The Consortium of Barcode of Life plant working group proposed to use the defined portion of plastid genes rbcL and matK either singly or in combination as the standard DNA barcode for plants. But DNA barcode based identification of biologically complex plant groups are always a challenging task due to the occurrence of natural hybridization. Here, we examined the use of indels polymorphism in trnH-psbA and trnL-trnF sequences for rapid species identification of citrus. DNA from young leaves of selected citrus species were isolated and matK gene (~800 bp) and trnH-psbA spacer (~450 bp) of Chloroplast DNA was amplified for species level identification. The sequences within the group taxa of Citrus were aligned using the ClustalX program. With few obvious misalignments were corrected manually using the similarity criterion. We identified a 54 bp inverted repeat or palindrome sequence (27-80 regions) and 6 multi residues indel coding regions. Large inverted repeats in cpDNA provided authentication at the higher taxonomic levels. These diagnostics indel marker from trnH-psbA were successful in identifying different species (5 out of 7) within the studied Citrus except Citrus limon and Citrus medica. These two closely related species are distinguished through the 6 bp deletion in trnL-trnF. This study demonstrated that the indel polymorphism based approach easily characterizes the Citrus species and the same may be applied in other complex groups. Likewise other indels occurring intergenic spacer of chloroplast regions may be tested for rapid identification of other secondary citrus species.

  18. PCR-based analysis of the intergenic spacers of the Nor loci on the A genomes of Triticum diploids and polyploids.

    PubMed

    Sallares, R; Brown, T A

    1999-02-01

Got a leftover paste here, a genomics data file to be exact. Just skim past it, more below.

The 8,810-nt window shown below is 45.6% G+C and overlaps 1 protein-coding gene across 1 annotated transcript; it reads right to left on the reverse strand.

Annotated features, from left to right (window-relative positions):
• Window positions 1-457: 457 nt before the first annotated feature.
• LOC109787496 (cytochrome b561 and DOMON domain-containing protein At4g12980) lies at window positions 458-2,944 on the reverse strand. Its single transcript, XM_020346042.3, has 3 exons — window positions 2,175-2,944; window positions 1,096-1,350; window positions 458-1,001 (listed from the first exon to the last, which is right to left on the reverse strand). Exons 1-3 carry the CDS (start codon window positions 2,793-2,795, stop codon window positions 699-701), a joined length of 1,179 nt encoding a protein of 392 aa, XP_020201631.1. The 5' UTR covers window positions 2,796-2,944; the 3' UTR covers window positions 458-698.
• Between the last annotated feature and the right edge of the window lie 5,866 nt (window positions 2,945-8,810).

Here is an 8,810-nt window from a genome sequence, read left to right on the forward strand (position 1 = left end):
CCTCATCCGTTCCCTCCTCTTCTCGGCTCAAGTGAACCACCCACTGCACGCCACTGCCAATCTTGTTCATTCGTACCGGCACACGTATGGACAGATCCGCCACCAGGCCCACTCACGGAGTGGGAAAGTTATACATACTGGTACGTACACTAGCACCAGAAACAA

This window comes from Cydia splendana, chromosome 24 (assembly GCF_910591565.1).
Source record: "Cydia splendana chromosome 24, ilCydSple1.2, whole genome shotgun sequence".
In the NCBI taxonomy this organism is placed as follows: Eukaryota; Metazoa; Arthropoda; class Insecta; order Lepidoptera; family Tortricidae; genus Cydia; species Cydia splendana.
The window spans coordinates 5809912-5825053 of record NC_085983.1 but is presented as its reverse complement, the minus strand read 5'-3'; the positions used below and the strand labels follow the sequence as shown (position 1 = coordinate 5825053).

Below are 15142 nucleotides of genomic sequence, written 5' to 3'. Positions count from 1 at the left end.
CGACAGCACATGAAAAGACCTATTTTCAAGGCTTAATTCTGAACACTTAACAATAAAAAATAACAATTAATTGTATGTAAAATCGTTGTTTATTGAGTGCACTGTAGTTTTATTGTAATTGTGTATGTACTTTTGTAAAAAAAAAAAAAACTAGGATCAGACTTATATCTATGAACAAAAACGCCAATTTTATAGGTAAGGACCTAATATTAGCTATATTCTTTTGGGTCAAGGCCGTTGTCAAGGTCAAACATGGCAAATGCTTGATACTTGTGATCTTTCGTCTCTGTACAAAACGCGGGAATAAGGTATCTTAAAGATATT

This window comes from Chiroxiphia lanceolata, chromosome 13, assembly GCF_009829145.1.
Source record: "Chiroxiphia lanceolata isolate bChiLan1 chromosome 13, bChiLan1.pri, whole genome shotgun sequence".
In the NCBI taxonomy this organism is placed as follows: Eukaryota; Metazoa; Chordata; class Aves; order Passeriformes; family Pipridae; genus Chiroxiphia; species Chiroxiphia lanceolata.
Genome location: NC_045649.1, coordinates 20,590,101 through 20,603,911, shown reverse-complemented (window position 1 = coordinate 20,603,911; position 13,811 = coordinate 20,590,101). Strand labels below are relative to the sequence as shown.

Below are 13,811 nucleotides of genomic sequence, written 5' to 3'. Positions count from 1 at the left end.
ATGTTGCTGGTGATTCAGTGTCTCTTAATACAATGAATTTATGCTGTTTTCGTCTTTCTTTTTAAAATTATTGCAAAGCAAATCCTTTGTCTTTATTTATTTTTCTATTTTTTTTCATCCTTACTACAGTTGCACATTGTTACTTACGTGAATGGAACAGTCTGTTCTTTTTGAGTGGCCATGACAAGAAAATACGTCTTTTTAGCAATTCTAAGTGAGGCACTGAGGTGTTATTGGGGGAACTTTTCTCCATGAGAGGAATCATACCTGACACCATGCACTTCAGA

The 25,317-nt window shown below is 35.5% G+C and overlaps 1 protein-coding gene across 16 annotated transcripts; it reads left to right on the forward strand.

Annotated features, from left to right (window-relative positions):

We present DNA sequence data showing population variation in the intergenic spacer (IGS) regions of the ribosomal DNAs (rDNAs) on the A genomes of 27 diploid and polyploid wheats. PCRs (polymerase chain reactions) specific for the A(m) genome gave products with five populations of Triticum monococcum but did not give products with AABB or AABBDD wheats. PCRs specific to the A(u) genome of T. urartu gave products with all the AABB and AABBDD polyploids that were tested, but not with T. monococcum. AAGG tetraploids gave products only with the A(u)-specific primers, but the AAAAGG hexaploid T. zhukovskyi gave products with both the A(u) and A(m) primers. Phylogenetic analysis showed a substantial degree of IGS divergence for both the A(m) and A(u) genomes in diploids and polyploids compared with other genomes of Triticum and Aegilops. The rate of evolution of the IGS is much greater than previously reported for the internal transcribed region of the rDNAs but the view that the IGS only gives random noise is rejected, the IGS sequences presented here reflecting the general evolutionary trends affecting the wheat genome as a whole.

  19. Accurate and sensitive real-time PCR assays using intergenic spacer 1 region to differentiate Cryptococcus gattii sensu lato and Cryptococcus neoformans sensu lato.

    PubMed